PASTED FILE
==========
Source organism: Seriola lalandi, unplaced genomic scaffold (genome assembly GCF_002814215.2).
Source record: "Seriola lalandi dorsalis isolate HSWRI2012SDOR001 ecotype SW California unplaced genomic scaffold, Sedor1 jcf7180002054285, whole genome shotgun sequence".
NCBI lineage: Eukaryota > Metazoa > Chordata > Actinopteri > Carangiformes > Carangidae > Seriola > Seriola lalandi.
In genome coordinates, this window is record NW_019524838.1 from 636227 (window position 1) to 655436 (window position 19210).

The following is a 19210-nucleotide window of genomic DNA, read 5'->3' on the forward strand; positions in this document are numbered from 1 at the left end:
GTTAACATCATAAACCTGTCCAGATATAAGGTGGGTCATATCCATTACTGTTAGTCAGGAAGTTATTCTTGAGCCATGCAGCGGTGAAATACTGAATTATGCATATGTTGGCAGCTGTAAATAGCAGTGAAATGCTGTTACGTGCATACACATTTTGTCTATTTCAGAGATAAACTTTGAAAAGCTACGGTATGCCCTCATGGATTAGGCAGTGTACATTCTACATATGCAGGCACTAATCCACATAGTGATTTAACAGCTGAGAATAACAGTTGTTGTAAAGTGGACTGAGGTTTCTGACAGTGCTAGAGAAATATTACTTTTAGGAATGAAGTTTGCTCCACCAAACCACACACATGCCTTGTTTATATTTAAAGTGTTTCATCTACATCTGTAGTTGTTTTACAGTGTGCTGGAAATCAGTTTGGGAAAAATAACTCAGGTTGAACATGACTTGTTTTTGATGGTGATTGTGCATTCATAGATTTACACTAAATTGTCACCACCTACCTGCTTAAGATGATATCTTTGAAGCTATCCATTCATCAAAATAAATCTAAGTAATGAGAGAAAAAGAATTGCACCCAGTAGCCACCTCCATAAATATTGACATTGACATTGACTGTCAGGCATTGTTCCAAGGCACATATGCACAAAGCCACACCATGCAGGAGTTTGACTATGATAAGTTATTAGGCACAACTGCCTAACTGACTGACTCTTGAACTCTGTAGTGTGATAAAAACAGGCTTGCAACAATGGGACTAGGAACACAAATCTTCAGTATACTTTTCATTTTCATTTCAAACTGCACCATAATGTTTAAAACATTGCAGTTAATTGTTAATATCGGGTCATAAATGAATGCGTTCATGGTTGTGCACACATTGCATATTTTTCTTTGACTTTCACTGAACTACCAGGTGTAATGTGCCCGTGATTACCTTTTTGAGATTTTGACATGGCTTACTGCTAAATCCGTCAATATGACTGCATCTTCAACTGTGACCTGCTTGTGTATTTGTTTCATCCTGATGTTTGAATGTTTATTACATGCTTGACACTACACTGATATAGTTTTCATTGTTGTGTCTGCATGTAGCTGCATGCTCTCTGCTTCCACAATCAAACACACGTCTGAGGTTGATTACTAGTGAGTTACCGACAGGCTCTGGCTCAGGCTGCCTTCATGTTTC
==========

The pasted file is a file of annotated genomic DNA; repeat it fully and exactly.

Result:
Source organism: Seriola lalandi, unplaced genomic scaffold (genome assembly GCF_002814215.2).
Source record: "Seriola lalandi dorsalis isolate HSWRI2012SDOR001 ecotype SW California unplaced genomic scaffold, Sedor1 jcf7180002054285, whole genome shotgun sequence".
NCBI lineage: Eukaryota > Metazoa > Chordata > Actinopteri > Carangiformes > Carangidae > Seriola > Seriola lalandi.
In genome coordinates, this window is record NW_019524838.1 from 636227 (window position 1) to 655436 (window position 19210).

The following is a 19210-nucleotide window of genomic DNA, read 5'->3' on the forward strand; positions in this document are numbered from 1 at the left end:
GTTAACATCATAAACCTGTCCAGATATAAGGTGGGTCATATCCATTACTGTTAGTCAGGAAGTTATTCTTGAGCCATGCAGCGGTGAAATACTGAATTATGCATATGTTGGCAGCTGTAAATAGCAGTGAAATGCTGTTACGTGCATACACATTTTGTCTATTTCAGAGATAAACTTTGAAAAGCTACGGTATGCCCTCATGGATTAGGCAGTGTACATTCTACATATGCAGGCACTAATCCACATAGTGATTTAACAGCTGAGAATAACAGTTGTTGTAAAGTGGACTGAGGTTTCTGACAGTGCTAGAGAAATATTACTTTTAGGAATGAAGTTTGCTCCACCAAACCACACACATGCCTTGTTTATATTTAAAGTGTTTCATCTACATCTGTAGTTGTTTTACAGTGTGCTGGAAATCAGTTTGGGAAAAATAACTCAGGTTGAACATGACTTGTTTTTGATGGTGATTGTGCATTCATAGATTTACACTAAATTGTCACCACCTACCTGCTTAAGATGATATCTTTGAAGCTATCCATTCATCAAAATAAATCTAAGTAATGAGAGAAAAAGAATTGCACCCAGTAGCCACCTCCATAAATATTGACATTGACATTGACTGTCAGGCATTGTTCCAAGGCACATATGCACAAAGCCACACCATGCAGGAGTTTGACTATGATAAGTTATTAGGCACAACTGCCTAACTGACTGACTCTTGAACTCTGTAGTGTGATAAAAACAGGCTTGCAACAATGGGACTAGGAACACAAATCTTCAGTATACTTTTCATTTTCATTTCAAACTGCACCATAATGTTTAAAACATTGCAGTTAATTGTTAATATCGGGTCATAAATGAATGCGTTCATGGTTGTGCACACATTGCATATTTTTCTTTGACTTTCACTGAACTACCAGGTGTAATGTGCCCGTGATTACCTTTTTGAGATTTTGACATGGCTTACTGCTAAATCCGTCAATATGACTGCATCTTCAACTGTGACCTGCTTGTGTATTTGTTTCATCCTGATGTTTGAATGTTTATTACATGCTTGACACTACACTGATATAGTTTTCATTGTTGTGTCTGCATGTAGCTGCATGCTCTCTGCTTCCACAATCAAACACACGTCTGAGGTTGATTACTAGTGAGTTACCGACAGGCTCTGGCTCAGGCTGCCTTCATGTTTC